US Congratulates’Peace Through Business’ Women Graduates


Ambassador-at-Large Melanne Verveer for Global Women’s Issues today congratulated the “Peace Through Business” women graduates.

At the graduation ceremony, Ms. Verveer said the event celebrates the graduates’ send-off as they prepare to return home to grow their enterprises-women invest upwards of 90% in their family and community-and share their skills and knowledge they have obtained with other female entrepreneurs.

“This is a great responsibility that you bear. You have a great deal to share- lessons in financing and marketing, management skills and business strategy development. All are important lessons, necessary to turn the dreams of your fellow entrepreneurs into reality. But there’s another lesson that I urge you to bring back home with you – and that lesson is that “we are all in this together.” -Ms. Verveer

She highlighted that 3,494 miles separate Rwanda from Afghanistan. She said the women were first selected to participate in the Peace Through Business program. She said they must have seemed like an awfully large distance – and not just in terms of geography.

“The differences are considerable and varied – in language, dress, religion and customs. You might have wondered what, if anything, you shared in common with some of your fellow participants.” -Ms. Verveer

She stated that the daughters of both Rwanda and Afghanistan have been forced to grow up all too fast, raised in the legacy of horrendous war and violence. She added that no one in either country has been unaffected by the legacy of fighting. Both nations have experienced a terrible void left by so many being killed or forced to flee to safety.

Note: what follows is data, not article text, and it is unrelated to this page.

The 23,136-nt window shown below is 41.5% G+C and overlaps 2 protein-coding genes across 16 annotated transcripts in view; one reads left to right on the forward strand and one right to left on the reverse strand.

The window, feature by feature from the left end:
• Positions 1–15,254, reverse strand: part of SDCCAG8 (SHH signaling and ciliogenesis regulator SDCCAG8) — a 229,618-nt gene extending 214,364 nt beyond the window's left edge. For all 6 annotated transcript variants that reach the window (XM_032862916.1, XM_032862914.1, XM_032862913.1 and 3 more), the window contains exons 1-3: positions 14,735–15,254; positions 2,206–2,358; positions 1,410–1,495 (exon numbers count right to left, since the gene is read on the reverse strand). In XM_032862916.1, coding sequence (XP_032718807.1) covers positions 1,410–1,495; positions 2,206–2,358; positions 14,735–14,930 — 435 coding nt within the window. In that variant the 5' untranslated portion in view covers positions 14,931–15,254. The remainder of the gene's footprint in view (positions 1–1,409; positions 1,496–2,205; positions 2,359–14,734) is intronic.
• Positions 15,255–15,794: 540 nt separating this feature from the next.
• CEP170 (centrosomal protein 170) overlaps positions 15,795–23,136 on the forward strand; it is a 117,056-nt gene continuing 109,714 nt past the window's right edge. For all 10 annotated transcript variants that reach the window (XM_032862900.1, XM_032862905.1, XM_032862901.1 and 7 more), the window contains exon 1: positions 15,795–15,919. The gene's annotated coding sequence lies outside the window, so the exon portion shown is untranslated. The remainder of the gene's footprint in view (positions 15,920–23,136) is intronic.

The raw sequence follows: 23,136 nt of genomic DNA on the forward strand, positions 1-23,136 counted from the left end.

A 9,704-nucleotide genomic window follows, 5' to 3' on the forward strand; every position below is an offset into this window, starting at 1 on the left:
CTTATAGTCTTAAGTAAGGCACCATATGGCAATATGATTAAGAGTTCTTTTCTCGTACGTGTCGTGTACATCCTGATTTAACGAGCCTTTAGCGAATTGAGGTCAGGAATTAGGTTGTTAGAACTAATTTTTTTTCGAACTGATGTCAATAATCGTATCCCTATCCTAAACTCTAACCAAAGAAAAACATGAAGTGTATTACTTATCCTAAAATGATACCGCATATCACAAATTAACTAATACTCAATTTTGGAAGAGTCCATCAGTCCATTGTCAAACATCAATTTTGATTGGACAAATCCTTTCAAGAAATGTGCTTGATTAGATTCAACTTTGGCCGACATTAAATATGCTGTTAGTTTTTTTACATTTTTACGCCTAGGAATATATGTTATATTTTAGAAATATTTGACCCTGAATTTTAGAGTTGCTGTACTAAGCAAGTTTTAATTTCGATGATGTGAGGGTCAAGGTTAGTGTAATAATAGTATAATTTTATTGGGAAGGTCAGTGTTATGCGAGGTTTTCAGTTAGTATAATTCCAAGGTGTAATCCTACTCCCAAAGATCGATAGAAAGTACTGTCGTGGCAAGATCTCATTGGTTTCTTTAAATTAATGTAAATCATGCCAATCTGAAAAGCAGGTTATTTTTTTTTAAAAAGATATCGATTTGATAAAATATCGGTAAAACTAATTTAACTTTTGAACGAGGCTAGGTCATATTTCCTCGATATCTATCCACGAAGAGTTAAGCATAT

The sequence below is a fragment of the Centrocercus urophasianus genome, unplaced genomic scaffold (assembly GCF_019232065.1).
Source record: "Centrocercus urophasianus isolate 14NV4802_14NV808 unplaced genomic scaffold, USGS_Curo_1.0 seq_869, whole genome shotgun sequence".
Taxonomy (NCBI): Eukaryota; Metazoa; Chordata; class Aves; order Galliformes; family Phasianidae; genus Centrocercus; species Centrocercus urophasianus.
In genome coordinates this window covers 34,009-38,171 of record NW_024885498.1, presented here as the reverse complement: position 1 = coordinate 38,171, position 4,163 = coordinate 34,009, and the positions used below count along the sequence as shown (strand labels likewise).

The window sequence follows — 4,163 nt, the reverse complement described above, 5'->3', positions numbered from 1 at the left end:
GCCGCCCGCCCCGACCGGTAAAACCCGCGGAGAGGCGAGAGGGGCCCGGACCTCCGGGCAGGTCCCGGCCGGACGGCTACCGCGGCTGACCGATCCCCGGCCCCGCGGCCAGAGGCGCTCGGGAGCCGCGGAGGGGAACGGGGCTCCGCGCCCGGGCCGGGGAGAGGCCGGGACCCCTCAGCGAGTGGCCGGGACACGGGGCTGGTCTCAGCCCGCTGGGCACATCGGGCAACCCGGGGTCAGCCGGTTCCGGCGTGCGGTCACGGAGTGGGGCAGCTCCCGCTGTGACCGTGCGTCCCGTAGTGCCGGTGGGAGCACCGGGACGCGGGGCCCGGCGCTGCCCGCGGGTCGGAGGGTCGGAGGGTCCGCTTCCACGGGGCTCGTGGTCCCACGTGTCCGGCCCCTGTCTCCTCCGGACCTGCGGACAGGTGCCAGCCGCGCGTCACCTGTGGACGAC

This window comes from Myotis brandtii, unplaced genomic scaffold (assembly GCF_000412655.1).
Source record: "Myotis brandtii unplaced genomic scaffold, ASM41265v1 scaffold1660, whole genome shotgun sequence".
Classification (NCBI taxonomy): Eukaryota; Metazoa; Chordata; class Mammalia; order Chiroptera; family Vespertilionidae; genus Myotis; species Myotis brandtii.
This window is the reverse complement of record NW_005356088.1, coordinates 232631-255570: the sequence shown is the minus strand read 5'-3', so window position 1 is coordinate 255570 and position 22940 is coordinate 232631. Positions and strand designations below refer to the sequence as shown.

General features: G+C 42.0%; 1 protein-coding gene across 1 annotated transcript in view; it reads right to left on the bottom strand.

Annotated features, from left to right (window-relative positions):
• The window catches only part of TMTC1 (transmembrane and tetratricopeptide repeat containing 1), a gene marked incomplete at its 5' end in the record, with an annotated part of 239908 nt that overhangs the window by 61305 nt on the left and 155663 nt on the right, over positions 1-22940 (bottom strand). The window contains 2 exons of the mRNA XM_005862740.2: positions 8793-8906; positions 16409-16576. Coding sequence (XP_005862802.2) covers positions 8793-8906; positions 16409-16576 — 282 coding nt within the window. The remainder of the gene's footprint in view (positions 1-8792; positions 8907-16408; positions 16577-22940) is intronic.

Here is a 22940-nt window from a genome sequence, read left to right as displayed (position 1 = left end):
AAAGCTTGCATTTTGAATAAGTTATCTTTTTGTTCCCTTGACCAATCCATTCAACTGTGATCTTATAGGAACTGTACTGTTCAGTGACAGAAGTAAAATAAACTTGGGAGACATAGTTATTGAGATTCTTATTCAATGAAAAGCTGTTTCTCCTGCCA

“And in both places, it has been ordinary women who have stepped up in an extraordinary fashion to lead the way to progress.” -Ms. Verveer

According to Ms. Verveer, in the wake of the tragedy that unfolded in 1994, women and girls made up 70 percent of the population of Rwanda. She highlighted with a pressing need to rebuild itself, Rwanda could no longer afford to tolerate the discrimination endured by so many generations of women in the past.

“Doors that had been shut for far too long were suddenly open to women. Girls who did not dare dream of lives outside the home now have jobs. Rwanda leads the world in political representation for females – at 56%, the highest percentage of women in Parliament of any country on Earth and the first to hold a majority.” -Ms. Verveer

She commended Rwanda for proving why eliminating gender disparities in elected representatives is so crucial, as female representatives have led the way on landmark legislation: reforming laws on sexual violence, property rights and family law.

She stressed that the United States is committed to backing the graudtaes up every step of the way. She added that President Obama and Secretary Clinton have charged the Office of Global Women’s Issues with ensuring that the rights of women are considered across the board, in all of our relationships with our partners around the world.

“You are the leaders because you are serving on the front lines. It isn’t easy or glamorous. But this is how change comes about – from the woman who decides that she too can be a television graphic designer or a journalist or a school administrator. When times are hard and when change seems to perpetually be an uphill battle, I hope that you will remember the faces around you today. Your fellow leaders. We are all in this together.” -Ms. Verveer

Mina Fabulous follows the news, especially what is going on in the US State Department. Mina turns State Department waffle into plain English. Mina Fabulous is the pen name of Carmen Avalino, the NewsBlaze production editor. When she isn’t preparing stories for NewsBlaze writers, she writes stories, but to separate her editing and writing identities, she uses the name given by her family and friends.